Competition In Online Travel Forces Site Upgrades

Priceline's announcement this week that it's adding free-access Zagat hotel reviews to its site is another sign of value-added escalation in the fiercely competitive online travel bookings market.

Competitive pricing remains a given--"It's what I call 'the ticket of entry,'" acknowledges Randy Wagner, CMO for Orbitz Worldwide. But while continuing to go head-to-head on pricing via a cornucopia of deals and methods, the major third-party/consolidator sites--plus a growing number of specialized and meta search sites, not to mention stepped-up branded hotel and airline sites--are increasingly employing value-added services to get consumers beyond the dollar signs and hooked on using a favorite site.

"Travel sites have become something of a commodity, so they're looking to differentiate themselves by offering savings plus additional value, in the form of services like reviews by customers and third parties, travel advisories, frequent-user programs--you name it," sums up Joel Chusid, principal in the Chusid & Associates travel consultancy and chairman of the Association of Travel Marketing Executives. "If you created a grid of these services, you'd be amazed."

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Hotels' increasing limitation of inventory available to third-party sites to boost their own direct sales is contributing to both the pricing and value-added wars. (While online travel agent and hotel reservations still account for just 30% of total booking dollars, hotel online revenue growth leapt 240%, to $14.4 billion, in 2005, and now threatens to outpace online agencies' growth, which was up 400%, to $18.4 billion in '05, according to Mintel.)

Priceline's name declares its USP, and that hasn't changed, stresses CMO Brett Keller. "Priceline is still primarily all about finding the best prices," he says. "We've traditionally been known as the 'Name Your Own Price' service, and that's truly unique, because you can't find these prices elsewhere." (Priceline's 'Name Your Own Price' option is "opaque," in that consumers supply location and other factors, and learn the actual hotel/airline flight after purchase. Non-opaque options are also available.)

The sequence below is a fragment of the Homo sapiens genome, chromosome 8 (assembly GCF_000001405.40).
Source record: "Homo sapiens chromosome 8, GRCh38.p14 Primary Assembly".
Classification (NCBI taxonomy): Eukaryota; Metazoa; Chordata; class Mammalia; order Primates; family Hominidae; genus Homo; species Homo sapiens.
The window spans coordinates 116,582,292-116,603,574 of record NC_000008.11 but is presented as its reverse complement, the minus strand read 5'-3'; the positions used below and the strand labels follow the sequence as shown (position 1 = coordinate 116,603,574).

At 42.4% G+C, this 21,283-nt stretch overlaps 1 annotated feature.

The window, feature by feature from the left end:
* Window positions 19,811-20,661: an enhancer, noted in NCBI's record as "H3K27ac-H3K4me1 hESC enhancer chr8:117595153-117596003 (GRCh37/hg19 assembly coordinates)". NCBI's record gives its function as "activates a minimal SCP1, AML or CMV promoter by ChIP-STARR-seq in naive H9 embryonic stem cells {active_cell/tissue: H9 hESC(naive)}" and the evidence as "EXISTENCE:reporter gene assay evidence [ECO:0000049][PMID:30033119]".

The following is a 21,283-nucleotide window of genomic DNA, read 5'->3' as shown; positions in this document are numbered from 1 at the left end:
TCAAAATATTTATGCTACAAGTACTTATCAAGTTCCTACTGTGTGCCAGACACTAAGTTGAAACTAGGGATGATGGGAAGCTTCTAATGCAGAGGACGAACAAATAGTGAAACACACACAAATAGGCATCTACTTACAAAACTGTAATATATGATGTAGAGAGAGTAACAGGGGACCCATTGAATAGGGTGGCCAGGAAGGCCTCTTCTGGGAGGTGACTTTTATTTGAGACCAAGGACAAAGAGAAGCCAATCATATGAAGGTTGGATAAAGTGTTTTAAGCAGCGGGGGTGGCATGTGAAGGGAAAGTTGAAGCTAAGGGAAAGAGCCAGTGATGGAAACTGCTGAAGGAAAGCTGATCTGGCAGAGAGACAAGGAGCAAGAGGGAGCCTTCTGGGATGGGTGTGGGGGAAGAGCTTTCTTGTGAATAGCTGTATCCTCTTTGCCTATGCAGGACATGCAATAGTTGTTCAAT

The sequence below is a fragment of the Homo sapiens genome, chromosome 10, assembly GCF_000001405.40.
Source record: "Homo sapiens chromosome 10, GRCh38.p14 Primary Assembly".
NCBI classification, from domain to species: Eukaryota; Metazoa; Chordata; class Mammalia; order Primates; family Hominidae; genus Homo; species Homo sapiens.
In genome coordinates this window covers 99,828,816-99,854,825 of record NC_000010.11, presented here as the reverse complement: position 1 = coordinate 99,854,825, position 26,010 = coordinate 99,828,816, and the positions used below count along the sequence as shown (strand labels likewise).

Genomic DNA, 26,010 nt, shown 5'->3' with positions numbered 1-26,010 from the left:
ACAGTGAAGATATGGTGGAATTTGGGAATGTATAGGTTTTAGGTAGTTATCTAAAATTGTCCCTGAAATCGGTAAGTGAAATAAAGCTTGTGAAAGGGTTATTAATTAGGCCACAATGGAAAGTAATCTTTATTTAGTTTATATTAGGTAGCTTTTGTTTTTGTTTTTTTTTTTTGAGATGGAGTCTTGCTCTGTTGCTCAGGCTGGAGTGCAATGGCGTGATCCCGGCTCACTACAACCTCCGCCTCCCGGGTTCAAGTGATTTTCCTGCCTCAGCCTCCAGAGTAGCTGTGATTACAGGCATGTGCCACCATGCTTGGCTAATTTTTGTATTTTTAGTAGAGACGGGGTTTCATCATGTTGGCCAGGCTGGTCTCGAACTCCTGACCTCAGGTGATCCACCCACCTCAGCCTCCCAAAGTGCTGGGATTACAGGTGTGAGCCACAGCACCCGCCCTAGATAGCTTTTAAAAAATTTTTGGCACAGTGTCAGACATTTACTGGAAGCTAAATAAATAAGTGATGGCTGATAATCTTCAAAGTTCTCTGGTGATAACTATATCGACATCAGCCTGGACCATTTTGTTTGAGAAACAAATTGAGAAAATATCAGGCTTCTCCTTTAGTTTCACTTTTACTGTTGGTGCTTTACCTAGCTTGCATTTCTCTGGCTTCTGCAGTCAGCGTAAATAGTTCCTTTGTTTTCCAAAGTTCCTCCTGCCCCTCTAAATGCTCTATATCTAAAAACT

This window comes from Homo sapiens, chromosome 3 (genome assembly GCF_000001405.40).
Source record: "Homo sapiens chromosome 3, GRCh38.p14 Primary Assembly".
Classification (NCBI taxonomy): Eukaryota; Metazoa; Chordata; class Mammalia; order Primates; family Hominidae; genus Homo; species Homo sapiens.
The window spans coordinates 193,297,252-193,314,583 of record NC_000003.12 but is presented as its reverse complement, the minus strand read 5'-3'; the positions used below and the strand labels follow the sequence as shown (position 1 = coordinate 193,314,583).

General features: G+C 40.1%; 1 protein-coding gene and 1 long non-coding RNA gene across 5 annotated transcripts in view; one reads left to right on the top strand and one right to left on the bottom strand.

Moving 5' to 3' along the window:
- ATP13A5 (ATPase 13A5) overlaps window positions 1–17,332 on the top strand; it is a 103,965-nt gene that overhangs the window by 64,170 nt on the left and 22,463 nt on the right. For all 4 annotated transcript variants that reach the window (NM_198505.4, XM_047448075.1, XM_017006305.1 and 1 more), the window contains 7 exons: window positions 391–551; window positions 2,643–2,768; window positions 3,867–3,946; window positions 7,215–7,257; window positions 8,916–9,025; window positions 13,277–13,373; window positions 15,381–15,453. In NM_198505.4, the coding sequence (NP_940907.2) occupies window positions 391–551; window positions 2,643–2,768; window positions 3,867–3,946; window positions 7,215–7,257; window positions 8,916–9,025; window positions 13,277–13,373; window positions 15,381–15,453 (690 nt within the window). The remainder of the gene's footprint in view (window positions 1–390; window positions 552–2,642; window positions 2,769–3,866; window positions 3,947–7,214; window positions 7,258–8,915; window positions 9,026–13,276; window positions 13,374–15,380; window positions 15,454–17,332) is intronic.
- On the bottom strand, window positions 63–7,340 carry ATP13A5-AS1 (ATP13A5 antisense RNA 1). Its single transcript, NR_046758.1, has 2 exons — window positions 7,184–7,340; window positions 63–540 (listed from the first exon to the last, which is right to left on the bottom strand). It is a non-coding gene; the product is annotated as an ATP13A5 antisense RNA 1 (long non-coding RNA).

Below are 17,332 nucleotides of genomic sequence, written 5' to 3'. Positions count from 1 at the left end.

Keller notes that the current campaign featuring longtime Priceline ad spokesperson William Shatner as the "Priceline Negotiator" reflects this core message. "We really are out there negotiating for our customers," he says.

At the same time, in recent years, Priceline has been "layering in" shopping tools. The Zagat hotel reviews join the site's existing Zagat restaurant and attractions reviews, plus customer reviews.

"The idea is to help users find the right hotel as quickly and easily as possible, and go beyond the typical online hotel information and pictures, to provide a rich resource of reviews by name brand," says Keller, who adds that more general travel content wouldn't fit the purpose. "Our content is designed to support the decision-making process for a hotel or flight or package--to help the consumer get really great value for the travel dollar," he explains.

Next steps at Priceline include offering next-generation mapping tools that enable enhanced user interactivity for a variety of purposes, such as easily calculating walking/driving distances.

Meanwhile, the competition is busily promoting its own value-adds.